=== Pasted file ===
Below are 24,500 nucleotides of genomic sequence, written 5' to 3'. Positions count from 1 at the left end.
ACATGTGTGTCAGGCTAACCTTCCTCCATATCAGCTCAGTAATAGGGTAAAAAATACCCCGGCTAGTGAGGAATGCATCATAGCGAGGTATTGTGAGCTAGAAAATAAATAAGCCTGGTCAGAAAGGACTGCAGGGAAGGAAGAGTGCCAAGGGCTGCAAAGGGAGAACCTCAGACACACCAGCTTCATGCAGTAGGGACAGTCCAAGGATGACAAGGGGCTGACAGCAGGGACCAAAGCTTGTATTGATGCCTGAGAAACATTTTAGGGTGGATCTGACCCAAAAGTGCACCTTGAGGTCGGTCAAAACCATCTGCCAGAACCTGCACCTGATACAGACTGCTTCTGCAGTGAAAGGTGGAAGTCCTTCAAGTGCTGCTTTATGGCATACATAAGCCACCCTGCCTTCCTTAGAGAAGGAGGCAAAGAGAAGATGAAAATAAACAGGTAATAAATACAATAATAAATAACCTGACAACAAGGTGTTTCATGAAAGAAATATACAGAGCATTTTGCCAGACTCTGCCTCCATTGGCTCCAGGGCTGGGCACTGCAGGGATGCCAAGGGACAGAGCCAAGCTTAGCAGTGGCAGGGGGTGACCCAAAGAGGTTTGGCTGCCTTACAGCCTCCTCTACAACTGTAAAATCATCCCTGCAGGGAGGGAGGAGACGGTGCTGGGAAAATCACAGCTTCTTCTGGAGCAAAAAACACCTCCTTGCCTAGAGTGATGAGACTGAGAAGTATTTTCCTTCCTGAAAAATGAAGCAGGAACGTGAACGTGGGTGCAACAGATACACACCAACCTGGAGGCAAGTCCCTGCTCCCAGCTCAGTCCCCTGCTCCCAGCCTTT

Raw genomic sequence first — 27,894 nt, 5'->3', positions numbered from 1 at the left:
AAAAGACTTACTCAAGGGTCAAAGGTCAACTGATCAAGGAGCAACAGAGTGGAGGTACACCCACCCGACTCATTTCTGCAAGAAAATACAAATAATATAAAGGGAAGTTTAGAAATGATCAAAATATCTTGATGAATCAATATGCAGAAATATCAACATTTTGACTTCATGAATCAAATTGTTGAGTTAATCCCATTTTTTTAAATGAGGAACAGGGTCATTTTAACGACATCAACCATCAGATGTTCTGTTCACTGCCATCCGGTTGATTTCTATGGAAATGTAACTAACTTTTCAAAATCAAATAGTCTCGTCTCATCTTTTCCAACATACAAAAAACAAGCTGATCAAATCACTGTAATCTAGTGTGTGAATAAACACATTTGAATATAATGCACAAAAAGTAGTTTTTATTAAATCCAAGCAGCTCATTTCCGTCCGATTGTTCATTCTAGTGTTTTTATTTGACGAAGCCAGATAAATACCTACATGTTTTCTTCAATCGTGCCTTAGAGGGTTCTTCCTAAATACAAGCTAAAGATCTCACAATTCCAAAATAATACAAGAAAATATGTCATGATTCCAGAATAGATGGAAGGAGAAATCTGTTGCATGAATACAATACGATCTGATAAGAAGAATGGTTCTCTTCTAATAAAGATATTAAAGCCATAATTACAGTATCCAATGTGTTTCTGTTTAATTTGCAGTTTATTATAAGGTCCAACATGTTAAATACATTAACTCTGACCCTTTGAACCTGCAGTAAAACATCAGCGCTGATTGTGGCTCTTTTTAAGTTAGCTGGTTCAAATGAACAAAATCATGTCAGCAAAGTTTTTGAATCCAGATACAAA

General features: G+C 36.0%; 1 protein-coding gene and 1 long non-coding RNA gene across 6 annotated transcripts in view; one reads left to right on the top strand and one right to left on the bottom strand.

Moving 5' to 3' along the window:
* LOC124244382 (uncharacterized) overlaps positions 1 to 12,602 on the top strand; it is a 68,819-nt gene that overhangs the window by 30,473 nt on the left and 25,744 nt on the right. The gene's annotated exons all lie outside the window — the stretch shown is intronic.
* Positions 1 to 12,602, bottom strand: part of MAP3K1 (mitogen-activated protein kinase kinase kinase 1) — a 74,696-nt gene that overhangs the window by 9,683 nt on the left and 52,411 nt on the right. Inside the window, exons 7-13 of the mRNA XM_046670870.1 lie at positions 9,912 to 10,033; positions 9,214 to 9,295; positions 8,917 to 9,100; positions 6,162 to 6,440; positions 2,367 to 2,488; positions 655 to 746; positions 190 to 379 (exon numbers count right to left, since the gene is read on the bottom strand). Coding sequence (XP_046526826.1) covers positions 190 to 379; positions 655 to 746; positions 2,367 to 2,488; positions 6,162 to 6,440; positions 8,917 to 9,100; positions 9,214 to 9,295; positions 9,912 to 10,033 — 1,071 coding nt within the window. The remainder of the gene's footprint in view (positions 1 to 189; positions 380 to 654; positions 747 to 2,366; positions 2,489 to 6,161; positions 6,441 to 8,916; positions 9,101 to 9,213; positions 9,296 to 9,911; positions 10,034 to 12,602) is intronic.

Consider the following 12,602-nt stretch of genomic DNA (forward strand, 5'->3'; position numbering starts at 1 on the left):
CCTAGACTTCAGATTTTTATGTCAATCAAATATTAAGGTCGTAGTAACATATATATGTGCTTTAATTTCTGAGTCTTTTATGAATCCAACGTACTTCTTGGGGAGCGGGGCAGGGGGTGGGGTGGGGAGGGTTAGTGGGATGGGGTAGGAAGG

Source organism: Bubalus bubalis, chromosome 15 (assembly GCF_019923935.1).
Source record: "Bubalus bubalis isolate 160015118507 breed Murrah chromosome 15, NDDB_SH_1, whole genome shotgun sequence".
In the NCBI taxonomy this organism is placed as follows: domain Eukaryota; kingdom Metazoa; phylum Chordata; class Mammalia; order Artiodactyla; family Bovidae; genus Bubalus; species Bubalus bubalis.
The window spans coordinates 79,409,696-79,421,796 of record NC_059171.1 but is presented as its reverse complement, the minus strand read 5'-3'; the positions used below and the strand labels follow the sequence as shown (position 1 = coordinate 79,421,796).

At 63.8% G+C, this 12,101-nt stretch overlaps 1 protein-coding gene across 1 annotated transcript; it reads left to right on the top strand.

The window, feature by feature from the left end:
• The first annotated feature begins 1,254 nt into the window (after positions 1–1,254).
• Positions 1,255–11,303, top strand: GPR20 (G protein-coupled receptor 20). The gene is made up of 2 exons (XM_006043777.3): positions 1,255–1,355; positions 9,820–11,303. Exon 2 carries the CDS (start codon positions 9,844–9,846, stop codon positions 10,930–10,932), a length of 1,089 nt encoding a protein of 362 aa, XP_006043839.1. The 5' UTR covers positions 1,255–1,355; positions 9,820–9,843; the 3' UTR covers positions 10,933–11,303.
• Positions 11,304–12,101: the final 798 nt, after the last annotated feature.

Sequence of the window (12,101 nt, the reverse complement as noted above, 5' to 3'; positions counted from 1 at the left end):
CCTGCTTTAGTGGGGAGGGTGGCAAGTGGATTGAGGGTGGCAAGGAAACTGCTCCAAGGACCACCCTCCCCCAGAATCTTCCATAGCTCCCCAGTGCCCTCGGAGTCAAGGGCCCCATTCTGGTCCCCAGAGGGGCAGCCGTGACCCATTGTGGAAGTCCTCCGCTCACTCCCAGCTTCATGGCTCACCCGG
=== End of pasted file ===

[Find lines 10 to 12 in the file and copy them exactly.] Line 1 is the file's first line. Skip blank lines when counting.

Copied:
CCTAGACTTCAGATTTTTATGTCAATCAAATATTAAGGTCGTAGTAACATATATATGTGCTTTAATTTCTGAGTCTTTTATGAATCCAACGTACTTCTTGGGGAGCGGGGCAGGGGGTGGGGTGGGGAGGGTTAGTGGGATGGGGTAGGAAGG

Source organism: Bubalus bubalis, chromosome 15 (assembly GCF_019923935.1).
Source record: "Bubalus bubalis isolate 160015118507 breed Murrah chromosome 15, NDDB_SH_1, whole genome shotgun sequence".